Thomas M. Izbicki

title.none: Hollander, Dante's Epistle to Cangrande

identifier.other: baj9928.9407.003 94.07.03

identifier.issn: 1096-746X

description.statementofresponsibility: Thomas M. Izbicki, Johns Hopkins University

publisher.none: .

date.issued: 1994

identifier.citation: Hollander, Robert. Dante's Epistle to Cangrande. Series: Recentiores: Later Latin Texts and Contexts. Ann Arbor: The University of Michigan Press, 1993.

type.none: Review

relation.ispartof: Bryn Mawr Medieval Review

The Medieval Review 94.07.03

Hollander, Robert. Dante's Epistle to Cangrande. Series: Recentiores: Later Latin Texts and Contexts. Ann Arbor: The University of Michigan Press, 1993.

Reviewed by:

Thomas M. Izbicki
Johns Hopkins University

Readers of this brief and trenchant volume should have a copy of the Epistle in front of them.1 Robert Hollander, a distinguished Dantist, presumes of the reader an in-depth acquaintance with the text and with a great deal of the literature concerning it. One needs to know that the Epistleis described as divided into three parts, the dedication to Cangrande, the accessus and the exposition. Of these, the dedicatory letter to Cangrande is accepted to some, but not all, of those who dislike attributing the complete letter to Dante. Most of the key writers cited by Hollander will be mentioned below; but note that no chapter is devoted to Bruno Nardi, one of the most important recent authorities denying the authenticity of the complete Epistle, though not of the dedication. Hollander, however, has set about refuting Nardi and his like, vindicating Franceso Mazzoni's position that the letter is authentic, even where he does not agree with every point that scholar has made.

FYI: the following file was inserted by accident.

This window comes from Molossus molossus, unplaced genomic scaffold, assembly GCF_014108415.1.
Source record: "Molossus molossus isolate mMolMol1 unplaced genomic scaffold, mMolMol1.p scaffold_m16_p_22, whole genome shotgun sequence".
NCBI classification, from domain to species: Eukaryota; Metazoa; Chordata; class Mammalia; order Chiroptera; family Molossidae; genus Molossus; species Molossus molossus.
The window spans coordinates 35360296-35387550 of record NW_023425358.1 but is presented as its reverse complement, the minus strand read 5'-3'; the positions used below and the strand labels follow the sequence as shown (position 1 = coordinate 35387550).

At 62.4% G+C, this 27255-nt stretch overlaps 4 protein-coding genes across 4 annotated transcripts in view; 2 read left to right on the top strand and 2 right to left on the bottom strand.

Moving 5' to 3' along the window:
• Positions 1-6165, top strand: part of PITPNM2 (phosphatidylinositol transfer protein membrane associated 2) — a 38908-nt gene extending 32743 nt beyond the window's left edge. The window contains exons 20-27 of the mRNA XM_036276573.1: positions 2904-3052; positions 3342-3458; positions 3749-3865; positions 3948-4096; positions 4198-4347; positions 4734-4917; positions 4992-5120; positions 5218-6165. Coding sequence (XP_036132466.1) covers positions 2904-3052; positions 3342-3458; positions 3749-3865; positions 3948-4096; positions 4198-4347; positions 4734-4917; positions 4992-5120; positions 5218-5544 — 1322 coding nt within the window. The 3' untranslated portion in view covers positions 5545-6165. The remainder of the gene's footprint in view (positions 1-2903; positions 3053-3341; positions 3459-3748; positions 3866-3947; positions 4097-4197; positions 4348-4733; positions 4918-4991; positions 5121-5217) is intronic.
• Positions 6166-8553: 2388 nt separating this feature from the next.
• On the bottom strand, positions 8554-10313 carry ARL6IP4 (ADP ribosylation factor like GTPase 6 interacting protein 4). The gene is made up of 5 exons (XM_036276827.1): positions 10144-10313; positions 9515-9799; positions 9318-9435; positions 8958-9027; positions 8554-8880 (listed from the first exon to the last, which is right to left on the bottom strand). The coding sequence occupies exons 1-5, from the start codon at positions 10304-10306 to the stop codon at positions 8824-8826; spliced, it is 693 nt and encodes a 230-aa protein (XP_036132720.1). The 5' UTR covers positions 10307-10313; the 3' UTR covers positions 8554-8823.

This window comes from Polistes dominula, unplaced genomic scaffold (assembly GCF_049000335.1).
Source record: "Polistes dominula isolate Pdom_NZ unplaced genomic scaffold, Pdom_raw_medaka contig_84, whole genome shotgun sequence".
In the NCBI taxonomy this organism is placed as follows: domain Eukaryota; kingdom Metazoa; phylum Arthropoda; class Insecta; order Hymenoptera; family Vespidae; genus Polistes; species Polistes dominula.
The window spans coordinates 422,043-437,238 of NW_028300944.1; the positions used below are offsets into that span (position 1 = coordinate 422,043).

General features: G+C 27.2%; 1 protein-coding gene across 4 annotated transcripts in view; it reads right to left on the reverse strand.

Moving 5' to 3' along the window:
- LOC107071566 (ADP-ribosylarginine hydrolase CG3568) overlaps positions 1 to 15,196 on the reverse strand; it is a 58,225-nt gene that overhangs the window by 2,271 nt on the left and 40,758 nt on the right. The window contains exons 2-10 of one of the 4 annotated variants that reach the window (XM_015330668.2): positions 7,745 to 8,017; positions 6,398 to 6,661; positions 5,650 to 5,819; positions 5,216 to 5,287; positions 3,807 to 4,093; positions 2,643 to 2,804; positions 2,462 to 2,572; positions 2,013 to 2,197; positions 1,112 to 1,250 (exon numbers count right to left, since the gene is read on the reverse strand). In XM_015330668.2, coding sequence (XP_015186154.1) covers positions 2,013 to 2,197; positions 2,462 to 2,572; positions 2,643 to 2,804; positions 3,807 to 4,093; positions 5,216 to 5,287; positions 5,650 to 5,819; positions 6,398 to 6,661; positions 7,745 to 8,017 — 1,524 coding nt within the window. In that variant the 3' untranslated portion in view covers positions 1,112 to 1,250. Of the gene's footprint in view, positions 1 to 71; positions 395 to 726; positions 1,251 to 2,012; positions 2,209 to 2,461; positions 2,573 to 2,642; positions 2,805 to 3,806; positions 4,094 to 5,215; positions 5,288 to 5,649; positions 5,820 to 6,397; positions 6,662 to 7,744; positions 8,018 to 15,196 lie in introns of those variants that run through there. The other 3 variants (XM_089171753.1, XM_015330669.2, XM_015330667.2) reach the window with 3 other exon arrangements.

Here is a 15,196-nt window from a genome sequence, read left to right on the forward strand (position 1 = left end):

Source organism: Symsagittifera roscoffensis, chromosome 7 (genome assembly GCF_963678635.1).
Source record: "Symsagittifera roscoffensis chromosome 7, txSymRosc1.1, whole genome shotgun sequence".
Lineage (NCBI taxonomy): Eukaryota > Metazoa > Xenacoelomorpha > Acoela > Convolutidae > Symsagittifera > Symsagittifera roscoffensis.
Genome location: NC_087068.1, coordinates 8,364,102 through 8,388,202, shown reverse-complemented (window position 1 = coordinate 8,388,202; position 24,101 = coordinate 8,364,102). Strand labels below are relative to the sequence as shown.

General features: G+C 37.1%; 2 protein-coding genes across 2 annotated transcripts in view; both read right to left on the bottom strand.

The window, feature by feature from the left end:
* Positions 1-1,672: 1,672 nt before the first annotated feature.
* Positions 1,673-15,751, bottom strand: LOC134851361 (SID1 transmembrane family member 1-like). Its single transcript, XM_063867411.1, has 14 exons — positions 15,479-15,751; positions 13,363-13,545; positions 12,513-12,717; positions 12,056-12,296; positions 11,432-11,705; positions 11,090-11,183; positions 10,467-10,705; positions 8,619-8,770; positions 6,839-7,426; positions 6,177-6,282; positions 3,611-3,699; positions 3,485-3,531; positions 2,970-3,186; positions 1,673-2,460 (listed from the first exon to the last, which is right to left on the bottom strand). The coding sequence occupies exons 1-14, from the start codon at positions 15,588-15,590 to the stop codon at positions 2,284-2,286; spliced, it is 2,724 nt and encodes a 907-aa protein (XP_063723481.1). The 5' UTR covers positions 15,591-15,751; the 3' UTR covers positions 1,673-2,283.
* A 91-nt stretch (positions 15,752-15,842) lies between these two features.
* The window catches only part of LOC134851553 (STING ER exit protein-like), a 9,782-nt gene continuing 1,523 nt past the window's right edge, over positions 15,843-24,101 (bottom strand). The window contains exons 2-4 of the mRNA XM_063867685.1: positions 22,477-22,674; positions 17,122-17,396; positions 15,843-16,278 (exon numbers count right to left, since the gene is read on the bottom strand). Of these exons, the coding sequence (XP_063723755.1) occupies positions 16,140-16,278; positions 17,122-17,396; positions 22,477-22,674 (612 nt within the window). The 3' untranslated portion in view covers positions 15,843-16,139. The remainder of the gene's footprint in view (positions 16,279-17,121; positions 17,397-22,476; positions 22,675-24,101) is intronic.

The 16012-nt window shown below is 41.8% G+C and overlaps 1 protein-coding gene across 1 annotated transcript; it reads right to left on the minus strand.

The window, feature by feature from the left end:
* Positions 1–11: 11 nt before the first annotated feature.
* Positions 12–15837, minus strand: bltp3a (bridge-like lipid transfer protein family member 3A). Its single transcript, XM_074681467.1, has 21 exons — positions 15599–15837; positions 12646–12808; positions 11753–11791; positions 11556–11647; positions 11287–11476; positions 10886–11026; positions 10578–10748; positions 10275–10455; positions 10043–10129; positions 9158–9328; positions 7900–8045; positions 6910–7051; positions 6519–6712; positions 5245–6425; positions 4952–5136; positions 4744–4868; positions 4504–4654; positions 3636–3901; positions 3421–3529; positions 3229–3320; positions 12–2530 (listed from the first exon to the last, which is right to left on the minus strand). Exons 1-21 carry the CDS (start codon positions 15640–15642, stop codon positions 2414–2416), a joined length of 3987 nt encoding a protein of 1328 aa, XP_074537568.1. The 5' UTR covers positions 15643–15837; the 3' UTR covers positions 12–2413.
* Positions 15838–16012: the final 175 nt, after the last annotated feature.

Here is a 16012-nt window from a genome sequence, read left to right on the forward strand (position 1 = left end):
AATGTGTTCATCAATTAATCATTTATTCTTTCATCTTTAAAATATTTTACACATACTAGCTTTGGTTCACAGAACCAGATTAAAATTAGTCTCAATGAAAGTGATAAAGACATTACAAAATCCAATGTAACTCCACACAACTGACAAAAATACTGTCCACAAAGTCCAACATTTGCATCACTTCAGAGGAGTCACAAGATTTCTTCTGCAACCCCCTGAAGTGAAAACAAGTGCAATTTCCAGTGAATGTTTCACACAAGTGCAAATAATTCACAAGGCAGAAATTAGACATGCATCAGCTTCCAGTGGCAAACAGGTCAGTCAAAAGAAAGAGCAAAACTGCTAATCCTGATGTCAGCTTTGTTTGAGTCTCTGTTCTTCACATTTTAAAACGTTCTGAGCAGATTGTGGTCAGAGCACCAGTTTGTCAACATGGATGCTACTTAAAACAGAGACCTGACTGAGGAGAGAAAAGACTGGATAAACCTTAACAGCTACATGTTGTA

There are two dominant themes in Hollander's work while a third theme is discernible. The two dominant themes, as is clear from his review of the literature, concern the interpretation of the Epistle itself: 1) that the arguments advanced against authenticity are less impressive than some might think; 2) that there is a strong case to be made instead for authenticity. (Hollander, however, admits that, short of the finding of an autograph, the question cannot be answered beyond all doubt.) The third, underlying theme is one relevant to all efforts to interpret texts, that scholars should not defend their interpretations at the expense of the text. Certain Dantists are criticized for deciding what Dante's intentions must have been in the Divine Comedy and then dismissing the Epistle if it does not support their interpretations. (The reviewer will admit that his own doubts about the validity of many modern interpretations of texts, and not just of literary works, run in a similar direction.)

One should note here that Hollander makes extensive use of the Dartmouth Dante Project when examining early interpreters of Dante to determine whether they were aware of the Epistle. In doing so, he illustrates one of the benefits of using electronic full-text resources, their ability to permit us to compare related passages swiftly and efficiently. Here, more than in the detailed critiques offered of arguments against the letter's authenticity, lies the book's interest to the reviewer.

The Dartmouth Dante Project, for those not familiar with it, is a database, the construction of which Professor Hollander has supervised, containing texts of the Divine Comedy (Petrocchi edition) and of 46 commentaries, complete or partial, on it. (The complete database is expected to contain 60 commentaries.) Access can be gained via TELNET or through the online catalogue of Dartmouth University's Baker Library. The texts mounted can be searched by term or by canto and line in the Comedy. Search results are displayed with the appropriate text from the Petrocchi edition followed in chronological order by the comments retrieved.